Welcome to the campaign! Let’s get you started: the best way to engage is to join the mailing list and the Facebook page, where we share the latest news and public events. See the latest design concepts, review the frequently asked questions and contact us if you want to learn more or meet for coffee. We also accept monthly donations to support our volunteer efforts.
After three years of advocacy and negotiation, Lid I-5 secured $1.5 million for a freeway lid feasibility study. We are working with the Seattle Office of Planning and Community Development (OPCD) on drafting the scope of work, which will involve engineering analysis, financing options, and urban design. Consultants are encouraged to respond to the request for proposals in fall 2018. The study will take place in 2019.
About the Campaign
Lid I-5 is a grassroots effort run by working professionals who are volunteering our time. Why do we do it? We believe in building a stronger city for people and creating a more livable, equitable, and sustainable Seattle. While we see this as a citywide effort, we are currently working with several challenges and opportunities in the Center City.
A Need for Public Land
According to OPCD data, Downtown, Capitol Hill, and First Hill are 3.5% of Seattle’s land area but are absorbing 29% of population growth, and at the same time are running out of land. Lidding I-5 is likely the only opportunity to catch up on much-needed affordable housing sites, public open space, civic facilities like schools and community centers, and other public and private infrastructure.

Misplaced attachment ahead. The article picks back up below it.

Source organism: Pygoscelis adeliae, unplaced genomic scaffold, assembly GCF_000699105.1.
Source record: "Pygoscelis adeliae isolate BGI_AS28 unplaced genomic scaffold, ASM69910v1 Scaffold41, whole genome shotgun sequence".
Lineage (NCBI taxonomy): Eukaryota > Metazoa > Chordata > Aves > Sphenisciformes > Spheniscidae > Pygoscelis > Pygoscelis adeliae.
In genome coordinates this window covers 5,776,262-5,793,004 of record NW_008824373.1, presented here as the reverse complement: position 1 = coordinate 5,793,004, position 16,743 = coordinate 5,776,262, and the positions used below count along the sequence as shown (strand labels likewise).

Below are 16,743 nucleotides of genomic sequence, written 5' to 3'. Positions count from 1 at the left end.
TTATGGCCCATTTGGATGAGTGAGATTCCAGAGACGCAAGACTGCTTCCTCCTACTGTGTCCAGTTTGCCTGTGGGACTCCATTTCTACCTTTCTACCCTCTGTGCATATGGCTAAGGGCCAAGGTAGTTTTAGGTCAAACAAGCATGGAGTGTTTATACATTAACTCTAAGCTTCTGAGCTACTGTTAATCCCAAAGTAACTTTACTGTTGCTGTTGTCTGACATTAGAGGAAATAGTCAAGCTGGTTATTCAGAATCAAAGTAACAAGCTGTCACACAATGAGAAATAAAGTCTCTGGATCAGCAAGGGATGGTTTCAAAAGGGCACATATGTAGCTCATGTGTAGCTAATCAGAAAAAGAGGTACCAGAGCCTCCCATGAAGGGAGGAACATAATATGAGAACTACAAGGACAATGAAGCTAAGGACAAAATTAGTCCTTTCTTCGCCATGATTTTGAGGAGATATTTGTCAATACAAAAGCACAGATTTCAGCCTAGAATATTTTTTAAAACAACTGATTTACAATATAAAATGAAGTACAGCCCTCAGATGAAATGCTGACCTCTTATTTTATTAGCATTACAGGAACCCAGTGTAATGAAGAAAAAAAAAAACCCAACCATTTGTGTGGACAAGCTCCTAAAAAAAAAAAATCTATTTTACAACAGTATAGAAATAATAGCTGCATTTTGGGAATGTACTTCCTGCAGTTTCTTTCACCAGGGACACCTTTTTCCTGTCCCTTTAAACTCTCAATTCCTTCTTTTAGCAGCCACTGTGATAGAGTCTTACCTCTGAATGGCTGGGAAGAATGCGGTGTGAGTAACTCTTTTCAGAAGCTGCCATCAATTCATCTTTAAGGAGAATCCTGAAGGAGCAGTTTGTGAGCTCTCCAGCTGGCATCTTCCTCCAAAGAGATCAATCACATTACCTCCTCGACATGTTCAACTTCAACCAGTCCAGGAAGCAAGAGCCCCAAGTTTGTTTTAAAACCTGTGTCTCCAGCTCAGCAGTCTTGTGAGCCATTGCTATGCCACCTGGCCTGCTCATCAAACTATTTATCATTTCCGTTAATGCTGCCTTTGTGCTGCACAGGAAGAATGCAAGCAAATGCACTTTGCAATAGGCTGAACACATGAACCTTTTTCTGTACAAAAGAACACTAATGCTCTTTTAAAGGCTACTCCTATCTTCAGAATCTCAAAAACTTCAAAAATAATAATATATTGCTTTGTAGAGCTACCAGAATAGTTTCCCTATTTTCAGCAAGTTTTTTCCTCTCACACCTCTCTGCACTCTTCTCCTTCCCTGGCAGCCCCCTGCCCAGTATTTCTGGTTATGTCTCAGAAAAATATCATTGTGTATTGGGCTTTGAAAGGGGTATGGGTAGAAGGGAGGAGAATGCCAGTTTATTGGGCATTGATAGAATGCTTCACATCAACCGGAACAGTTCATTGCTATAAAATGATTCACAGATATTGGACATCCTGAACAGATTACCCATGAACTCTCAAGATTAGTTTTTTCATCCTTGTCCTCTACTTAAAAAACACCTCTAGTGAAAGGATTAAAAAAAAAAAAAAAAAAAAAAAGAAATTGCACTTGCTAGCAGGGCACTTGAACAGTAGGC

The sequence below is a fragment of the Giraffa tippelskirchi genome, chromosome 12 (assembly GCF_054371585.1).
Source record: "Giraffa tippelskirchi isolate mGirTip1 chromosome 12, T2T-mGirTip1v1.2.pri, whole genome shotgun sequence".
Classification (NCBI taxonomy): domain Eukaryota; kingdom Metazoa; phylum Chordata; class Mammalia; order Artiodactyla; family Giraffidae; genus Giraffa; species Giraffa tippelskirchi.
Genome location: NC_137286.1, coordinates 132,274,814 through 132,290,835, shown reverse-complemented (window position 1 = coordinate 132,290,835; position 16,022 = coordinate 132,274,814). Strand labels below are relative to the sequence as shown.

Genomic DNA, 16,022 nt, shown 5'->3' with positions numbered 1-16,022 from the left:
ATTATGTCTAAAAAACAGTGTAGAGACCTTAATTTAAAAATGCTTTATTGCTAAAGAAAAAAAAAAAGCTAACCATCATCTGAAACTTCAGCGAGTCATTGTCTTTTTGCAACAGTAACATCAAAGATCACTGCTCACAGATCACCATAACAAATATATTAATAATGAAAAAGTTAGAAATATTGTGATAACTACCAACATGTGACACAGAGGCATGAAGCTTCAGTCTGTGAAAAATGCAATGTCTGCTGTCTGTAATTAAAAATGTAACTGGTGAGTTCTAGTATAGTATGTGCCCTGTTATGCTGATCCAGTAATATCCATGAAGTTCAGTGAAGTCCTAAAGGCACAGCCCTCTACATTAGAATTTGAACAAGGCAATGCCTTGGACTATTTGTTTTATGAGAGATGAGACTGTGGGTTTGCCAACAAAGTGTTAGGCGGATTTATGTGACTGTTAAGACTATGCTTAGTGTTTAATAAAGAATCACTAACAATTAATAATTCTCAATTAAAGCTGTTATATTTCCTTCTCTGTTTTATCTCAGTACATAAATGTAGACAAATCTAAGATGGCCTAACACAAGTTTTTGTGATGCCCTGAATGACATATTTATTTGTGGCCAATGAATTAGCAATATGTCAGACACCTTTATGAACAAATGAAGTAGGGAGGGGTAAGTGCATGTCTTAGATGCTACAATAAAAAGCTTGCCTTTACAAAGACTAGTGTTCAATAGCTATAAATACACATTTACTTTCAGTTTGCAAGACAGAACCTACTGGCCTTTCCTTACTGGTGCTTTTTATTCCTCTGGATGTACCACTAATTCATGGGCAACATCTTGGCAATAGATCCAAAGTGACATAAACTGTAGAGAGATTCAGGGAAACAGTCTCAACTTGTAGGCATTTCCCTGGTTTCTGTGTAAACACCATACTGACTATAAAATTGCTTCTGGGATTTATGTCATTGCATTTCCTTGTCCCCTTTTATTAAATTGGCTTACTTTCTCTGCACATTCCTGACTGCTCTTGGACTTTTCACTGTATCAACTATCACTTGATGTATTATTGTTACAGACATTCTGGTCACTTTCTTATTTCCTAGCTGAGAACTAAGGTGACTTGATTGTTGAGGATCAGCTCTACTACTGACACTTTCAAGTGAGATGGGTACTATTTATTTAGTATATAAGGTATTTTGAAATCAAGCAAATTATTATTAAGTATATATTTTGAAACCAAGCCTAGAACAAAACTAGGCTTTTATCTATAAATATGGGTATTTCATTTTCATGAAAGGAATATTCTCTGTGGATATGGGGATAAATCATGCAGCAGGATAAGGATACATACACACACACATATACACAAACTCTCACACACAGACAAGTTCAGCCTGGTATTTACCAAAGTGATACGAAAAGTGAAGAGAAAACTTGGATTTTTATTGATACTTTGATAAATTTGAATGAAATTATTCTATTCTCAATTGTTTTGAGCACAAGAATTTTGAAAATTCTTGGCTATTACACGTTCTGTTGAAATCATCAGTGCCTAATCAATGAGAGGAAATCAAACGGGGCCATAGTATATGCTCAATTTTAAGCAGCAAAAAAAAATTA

The I-5 freeway is a major environmental issue, with significant noise, air pollution, and visual impacts to thousands of people who live and work nearby and walk across it every day. Where topography allows lids to be built, they reduce these impacts. Lids will also enable more people to live, work, shop, and play in walkable urban neighborhoods and drive less, contributing to Seattle’s 2050 carbon neutrality goal.
We know freeway lids are possible – they’ve been done dozens of times before across the country (see our map here). Based on our review of these projects, it is likely more economical to lid the freeway than purchase land in Downtown. There may be a value capture opportunity that facilitates creative financing, private-public partnerships, or enables a new revenue source for local governments.
WSDOT is Thinking About I-5
The I-5 Systems Partnership is a high-level planning discussion among public agencies about the future of the corridor between Chehalis and Marysville. As the freeway ages past 50 years and remains seismically vulnerable, it is possible the Washington State Department of Transportation (WSDOT) will decide to study major rehabilitation on the Seattle section. Seattle should be ready with a community plan before any major work happens so that public benefits can be coordinated and leveraged.
Learn more about the campaign by exploring the website.